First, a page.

Manager of Manager or Fund of Funds?
At Russell Investments, we believe that a Manager of Manager (MofM) approach is superior to the more popular, traditionally unitised Fund of Funds (FofF). We explore the significant differences between the two approaches, from research to portfolio construction, active management and implementation to costs.
Is a Manager of Manager approach more expensive?
We often come across the misconception that MofM is expensive due to the perception of multiple layers of fees. This may be true of a FofF but is not the case for MofM. A FofF, as its name suggests, is a unitised fund with its own set of charges that invests (or buys) units in other underlying funds, with additional underlying charges ranging from custody to dealing to annual management charges. In the case of MofM, there is only one set of charges (i.e., one custodian, one auditor and one management charge from which the underlying managers are paid). To put it simply, the underlying managers are paid directly by the asset manager - not by an additional management charge of their own. Given the size and scale, it can provide significant buying power, which allows access to managers at highly competitive rates. All this helps to keep the headline costs to a minimum. The following chart shows the difference between a Manager of Manager vs. Fund of Funds approach.
Manager of Manager is a single portfolio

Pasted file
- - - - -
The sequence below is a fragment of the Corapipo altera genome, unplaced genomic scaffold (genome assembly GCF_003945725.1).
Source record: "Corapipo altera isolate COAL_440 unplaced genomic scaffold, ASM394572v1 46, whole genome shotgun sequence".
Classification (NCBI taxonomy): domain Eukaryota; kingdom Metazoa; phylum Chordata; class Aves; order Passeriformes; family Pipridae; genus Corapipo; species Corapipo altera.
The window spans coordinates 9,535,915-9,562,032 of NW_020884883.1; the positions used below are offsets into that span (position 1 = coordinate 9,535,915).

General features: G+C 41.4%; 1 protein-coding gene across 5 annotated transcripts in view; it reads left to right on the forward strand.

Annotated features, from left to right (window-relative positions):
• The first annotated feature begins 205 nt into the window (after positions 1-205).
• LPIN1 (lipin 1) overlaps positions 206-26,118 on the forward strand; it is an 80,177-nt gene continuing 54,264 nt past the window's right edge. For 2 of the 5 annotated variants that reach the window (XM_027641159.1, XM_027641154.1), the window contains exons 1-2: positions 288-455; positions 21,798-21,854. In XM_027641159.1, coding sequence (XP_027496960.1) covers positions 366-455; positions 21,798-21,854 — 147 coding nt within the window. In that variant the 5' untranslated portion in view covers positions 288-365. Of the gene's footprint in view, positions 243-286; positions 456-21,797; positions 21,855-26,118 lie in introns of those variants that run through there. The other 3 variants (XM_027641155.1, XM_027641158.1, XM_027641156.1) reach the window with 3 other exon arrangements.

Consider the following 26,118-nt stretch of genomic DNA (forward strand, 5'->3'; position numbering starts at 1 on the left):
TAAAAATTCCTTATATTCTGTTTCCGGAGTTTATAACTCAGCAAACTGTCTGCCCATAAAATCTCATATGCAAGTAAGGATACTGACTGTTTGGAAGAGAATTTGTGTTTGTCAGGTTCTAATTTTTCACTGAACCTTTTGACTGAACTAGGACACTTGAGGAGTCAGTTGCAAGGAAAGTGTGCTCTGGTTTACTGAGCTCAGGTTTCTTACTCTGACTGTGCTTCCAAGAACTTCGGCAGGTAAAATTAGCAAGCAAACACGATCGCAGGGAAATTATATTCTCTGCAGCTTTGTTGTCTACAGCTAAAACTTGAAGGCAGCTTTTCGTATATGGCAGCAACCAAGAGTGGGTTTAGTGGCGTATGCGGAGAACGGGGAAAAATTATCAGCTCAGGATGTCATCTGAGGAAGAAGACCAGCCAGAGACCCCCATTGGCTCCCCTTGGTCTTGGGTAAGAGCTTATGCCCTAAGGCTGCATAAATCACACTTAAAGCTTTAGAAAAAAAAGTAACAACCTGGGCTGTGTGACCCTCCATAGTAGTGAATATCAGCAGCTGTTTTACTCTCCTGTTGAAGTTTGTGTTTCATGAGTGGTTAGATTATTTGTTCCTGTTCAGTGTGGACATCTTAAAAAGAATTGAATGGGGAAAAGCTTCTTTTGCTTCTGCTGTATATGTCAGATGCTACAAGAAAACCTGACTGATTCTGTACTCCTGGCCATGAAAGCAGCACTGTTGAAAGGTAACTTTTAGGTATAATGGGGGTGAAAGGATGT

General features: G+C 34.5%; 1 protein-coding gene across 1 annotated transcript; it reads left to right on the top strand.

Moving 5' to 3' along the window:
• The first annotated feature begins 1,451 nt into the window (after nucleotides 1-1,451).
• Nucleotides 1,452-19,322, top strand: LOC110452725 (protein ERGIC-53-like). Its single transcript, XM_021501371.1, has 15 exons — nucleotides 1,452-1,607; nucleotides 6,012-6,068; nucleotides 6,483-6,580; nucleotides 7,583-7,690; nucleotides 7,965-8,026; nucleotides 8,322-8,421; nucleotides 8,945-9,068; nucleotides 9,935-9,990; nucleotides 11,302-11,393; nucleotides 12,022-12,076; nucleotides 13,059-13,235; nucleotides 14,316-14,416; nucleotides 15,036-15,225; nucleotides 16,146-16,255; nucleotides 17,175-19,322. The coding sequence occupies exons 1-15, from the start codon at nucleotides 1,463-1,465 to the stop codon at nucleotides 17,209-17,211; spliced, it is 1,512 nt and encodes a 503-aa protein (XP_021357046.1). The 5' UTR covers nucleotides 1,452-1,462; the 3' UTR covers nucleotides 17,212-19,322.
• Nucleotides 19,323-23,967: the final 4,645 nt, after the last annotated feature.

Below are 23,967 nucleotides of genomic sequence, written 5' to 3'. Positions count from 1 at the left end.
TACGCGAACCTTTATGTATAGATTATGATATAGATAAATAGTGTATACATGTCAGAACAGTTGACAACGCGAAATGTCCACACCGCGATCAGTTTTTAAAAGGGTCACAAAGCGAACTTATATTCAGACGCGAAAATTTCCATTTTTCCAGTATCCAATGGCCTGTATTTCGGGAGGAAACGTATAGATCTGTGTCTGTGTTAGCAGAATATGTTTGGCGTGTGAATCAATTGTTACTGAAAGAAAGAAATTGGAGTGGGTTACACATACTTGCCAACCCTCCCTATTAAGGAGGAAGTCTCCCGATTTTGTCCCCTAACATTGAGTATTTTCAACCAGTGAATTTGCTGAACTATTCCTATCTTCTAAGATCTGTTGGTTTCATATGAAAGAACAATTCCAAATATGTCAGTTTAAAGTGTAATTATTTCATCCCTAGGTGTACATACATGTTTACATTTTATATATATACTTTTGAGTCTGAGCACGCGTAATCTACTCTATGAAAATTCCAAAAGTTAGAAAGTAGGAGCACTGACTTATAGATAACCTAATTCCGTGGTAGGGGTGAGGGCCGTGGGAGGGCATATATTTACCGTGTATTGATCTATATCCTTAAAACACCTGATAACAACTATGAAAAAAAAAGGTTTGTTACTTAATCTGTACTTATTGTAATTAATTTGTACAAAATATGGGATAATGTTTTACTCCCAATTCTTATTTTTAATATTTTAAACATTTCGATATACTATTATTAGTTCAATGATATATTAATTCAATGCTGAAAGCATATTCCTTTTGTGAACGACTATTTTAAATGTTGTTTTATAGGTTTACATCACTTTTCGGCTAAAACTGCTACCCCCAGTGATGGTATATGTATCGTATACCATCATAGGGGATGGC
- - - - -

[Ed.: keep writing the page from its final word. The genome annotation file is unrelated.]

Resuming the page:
When comparing the two approaches, there are additional differences in operational structure. The most obvious of these is that a MofM fund is one fund structure with one administrator and price as opposed to multiple funds and multiple layers of costs. Managers are chosen for their expertise in a given asset class or sector and given an explicit mandate. This is more efficient from an operational perspective and reduces overall costs.
A MofM fund has greater transparency than a FofF. The reason for this is that all the appointed managers are directly managing a portion of a fund, enabling full transparency of every single holding and trade, in real-time. Transparency also comes from the fact that MofM assets are segregated rather than the involvement of the underlying manager. When buying a unitised fund, you rely on the fund manager to report the holdings and any trades. This is often done retrospectively, periodically and only partially. Having full transparency ensures that the manager is adhering to their mandate, enabling the overall risk to be monitored in an accurate and timely manner, adjusting if necessary.
A broader opportunity set
Underpinning both a MofM or FofF is the research. In the case of FofF, the focus is on fund research, ultimately leading to a position being taken in a given (UCITS) fund that is typically widely available. Once the position is taken, the only adjustments that can take place are to either sell or add further units, depending on the inflows or redemptions of the overriding fund. The MofM approach differs from the above as it is not limited to a relatively narrow universe of existing unitised funds with the correct structure. For example, will the best Japanese equity managers have a UCITS fund? Will they even have a fund? Ultimately, a fund is a vehicle that allows smaller investors, such as retail clients, to access a particular manager or strategy. Not every fund manager or strategy is available as a fund. Being able to appoint a manager, rather than buying a fund, provides a much broader opportunity set - the ability to search across the globe, in large firms and small, to find the best active managers.